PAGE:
Nestled at the mouth of the Chesapeake Bay, Fort Monroe played a pivotal role in ending slavery in America, when it became known as "Freedom's Fortress" during the Civil War. On May 23, 1861, three enslaved African American men rowed to the fort in search of freedom. Union General Benjamin Butler declared the men “contraband of war,” and refused to return them to slaveholders. More than 10,000 African Americans from the region escaped to Fort Monroe over the course of the war, denying the Confederacy the use of their labor in the production of materials to support the Southern war effort. In addition to its rich history, this site on the Old Point Comfort Peninsula also contains more than two miles of rare undeveloped Chesapeake shoreline with a wide range of recreational opportunities.
More about Fort Monroe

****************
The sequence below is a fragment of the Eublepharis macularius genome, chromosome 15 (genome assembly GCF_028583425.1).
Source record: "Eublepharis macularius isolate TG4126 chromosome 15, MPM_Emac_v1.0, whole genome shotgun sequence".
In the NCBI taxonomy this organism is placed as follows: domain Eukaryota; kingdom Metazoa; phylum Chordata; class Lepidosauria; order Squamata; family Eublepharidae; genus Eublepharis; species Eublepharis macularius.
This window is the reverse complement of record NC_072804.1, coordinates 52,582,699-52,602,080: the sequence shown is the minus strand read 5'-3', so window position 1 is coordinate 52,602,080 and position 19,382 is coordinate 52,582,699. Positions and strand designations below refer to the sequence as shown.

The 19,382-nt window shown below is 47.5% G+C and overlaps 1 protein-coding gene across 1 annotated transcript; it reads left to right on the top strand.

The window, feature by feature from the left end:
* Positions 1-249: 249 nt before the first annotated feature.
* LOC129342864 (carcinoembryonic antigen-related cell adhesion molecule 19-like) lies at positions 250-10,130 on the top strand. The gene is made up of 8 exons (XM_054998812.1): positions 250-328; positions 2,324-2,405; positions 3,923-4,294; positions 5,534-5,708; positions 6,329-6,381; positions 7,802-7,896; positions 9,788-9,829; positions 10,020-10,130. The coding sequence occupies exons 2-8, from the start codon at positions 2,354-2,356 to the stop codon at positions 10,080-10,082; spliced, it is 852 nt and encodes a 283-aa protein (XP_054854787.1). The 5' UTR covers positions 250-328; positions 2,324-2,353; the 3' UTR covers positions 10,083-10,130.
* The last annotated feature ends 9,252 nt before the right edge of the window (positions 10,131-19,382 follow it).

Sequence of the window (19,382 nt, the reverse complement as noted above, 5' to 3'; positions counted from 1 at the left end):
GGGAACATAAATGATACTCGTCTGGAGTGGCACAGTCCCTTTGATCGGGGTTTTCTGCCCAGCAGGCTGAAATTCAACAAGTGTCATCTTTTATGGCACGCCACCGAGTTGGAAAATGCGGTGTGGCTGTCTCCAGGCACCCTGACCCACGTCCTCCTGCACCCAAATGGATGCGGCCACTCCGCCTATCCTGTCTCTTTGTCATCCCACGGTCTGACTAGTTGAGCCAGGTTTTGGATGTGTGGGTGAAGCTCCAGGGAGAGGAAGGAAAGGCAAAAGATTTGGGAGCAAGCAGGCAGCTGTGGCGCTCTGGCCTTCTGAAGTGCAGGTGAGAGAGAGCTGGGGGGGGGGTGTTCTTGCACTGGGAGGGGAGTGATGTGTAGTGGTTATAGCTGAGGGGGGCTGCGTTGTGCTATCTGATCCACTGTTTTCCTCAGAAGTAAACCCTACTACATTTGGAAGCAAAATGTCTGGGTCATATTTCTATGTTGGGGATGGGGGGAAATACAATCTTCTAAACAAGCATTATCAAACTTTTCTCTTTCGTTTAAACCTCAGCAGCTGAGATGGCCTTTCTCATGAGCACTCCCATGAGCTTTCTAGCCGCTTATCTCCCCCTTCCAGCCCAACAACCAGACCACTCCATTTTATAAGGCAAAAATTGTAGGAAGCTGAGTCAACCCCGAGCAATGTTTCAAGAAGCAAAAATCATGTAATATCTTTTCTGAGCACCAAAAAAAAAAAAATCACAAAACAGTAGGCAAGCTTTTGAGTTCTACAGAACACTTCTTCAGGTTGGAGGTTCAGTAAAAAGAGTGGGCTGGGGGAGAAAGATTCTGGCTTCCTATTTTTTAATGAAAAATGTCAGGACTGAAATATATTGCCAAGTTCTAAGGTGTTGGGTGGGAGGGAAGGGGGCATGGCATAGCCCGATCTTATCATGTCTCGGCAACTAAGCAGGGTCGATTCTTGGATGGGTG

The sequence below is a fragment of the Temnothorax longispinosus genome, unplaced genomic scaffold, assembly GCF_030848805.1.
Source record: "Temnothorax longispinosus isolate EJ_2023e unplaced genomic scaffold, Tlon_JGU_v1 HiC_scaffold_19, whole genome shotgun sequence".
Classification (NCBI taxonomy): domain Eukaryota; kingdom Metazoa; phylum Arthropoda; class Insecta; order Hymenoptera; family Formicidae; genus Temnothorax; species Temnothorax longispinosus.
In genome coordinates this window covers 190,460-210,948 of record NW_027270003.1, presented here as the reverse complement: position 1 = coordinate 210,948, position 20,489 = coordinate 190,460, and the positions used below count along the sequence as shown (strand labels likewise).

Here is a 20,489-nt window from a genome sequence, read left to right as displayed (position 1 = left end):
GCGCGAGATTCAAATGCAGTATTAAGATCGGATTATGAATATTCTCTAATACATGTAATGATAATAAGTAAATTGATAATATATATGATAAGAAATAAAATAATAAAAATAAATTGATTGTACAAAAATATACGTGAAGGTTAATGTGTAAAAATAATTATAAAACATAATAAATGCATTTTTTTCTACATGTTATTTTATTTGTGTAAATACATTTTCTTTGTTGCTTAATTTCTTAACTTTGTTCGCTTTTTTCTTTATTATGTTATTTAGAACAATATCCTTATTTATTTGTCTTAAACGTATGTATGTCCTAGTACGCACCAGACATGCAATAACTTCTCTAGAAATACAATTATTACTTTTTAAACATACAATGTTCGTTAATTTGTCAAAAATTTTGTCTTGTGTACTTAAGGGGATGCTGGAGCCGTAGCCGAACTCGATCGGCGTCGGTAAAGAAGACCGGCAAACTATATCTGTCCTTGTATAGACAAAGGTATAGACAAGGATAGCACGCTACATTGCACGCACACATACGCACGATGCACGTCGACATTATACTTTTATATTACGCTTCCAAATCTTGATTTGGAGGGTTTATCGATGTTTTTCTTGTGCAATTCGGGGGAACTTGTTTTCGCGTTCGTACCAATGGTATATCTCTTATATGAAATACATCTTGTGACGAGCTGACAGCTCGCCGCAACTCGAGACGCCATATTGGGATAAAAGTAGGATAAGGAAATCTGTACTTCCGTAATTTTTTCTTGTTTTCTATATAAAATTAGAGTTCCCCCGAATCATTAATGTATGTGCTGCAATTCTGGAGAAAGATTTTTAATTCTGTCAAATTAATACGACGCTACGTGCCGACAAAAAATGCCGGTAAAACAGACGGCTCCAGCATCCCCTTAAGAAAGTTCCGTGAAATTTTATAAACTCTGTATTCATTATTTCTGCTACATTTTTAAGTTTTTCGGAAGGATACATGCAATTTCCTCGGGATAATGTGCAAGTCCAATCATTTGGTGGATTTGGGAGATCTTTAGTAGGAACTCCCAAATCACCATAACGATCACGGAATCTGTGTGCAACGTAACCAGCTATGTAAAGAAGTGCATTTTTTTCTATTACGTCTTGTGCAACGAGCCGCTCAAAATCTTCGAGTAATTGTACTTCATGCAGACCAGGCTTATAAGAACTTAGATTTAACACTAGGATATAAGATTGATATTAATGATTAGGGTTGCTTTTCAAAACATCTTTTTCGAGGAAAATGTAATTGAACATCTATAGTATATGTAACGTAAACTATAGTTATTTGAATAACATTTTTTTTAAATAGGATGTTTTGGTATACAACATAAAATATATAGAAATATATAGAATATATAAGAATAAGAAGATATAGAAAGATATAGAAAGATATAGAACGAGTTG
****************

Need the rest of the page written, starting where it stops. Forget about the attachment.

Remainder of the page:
Fact Sheet Protecting and Connecting Our Nation's Treasured Park Landscapes National parks are key to protecting and connecting our most revered places.
Fact Sheet Protecting Fort Monroe In November 2011, President Obama responded to broad and deep public support of using his executive powers to preserve 324 acres of the Old Port Comfort peninsula, declaring Fort Monroe a national monument.
Press Release National Parks Group Applauds President Obama for Designating 396th National Park Site at Fort Monroe in Virginia Obama's first Antiquities Act designation will help protect America's Heritage